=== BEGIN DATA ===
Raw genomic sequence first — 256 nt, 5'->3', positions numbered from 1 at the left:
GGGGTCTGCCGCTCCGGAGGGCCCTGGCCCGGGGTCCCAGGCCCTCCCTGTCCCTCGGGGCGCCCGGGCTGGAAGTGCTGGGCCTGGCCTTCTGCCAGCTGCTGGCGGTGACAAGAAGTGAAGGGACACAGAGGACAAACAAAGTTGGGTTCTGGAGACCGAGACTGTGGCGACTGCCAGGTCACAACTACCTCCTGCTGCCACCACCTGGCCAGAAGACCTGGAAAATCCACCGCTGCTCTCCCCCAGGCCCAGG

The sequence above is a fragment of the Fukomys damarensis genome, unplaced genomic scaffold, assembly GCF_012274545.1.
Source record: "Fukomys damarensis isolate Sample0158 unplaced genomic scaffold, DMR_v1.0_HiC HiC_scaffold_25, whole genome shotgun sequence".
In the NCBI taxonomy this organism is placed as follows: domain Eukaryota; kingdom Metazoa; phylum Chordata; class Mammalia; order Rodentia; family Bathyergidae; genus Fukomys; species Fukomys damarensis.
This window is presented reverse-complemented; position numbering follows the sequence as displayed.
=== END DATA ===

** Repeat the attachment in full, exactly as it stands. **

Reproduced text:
Raw genomic sequence first — 256 nt, 5'->3', positions numbered from 1 at the left:
GGGGTCTGCCGCTCCGGAGGGCCCTGGCCCGGGGTCCCAGGCCCTCCCTGTCCCTCGGGGCGCCCGGGCTGGAAGTGCTGGGCCTGGCCTTCTGCCAGCTGCTGGCGGTGACAAGAAGTGAAGGGACACAGAGGACAAACAAAGTTGGGTTCTGGAGACCGAGACTGTGGCGACTGCCAGGTCACAACTACCTCCTGCTGCCACCACCTGGCCAGAAGACCTGGAAAATCCACCGCTGCTCTCCCCCAGGCCCAGG

The sequence above is a fragment of the Fukomys damarensis genome, unplaced genomic scaffold, assembly GCF_012274545.1.
Source record: "Fukomys damarensis isolate Sample0158 unplaced genomic scaffold, DMR_v1.0_HiC HiC_scaffold_25, whole genome shotgun sequence".
In the NCBI taxonomy this organism is placed as follows: domain Eukaryota; kingdom Metazoa; phylum Chordata; class Mammalia; order Rodentia; family Bathyergidae; genus Fukomys; species Fukomys damarensis.
This window is presented reverse-complemented; position numbering follows the sequence as displayed.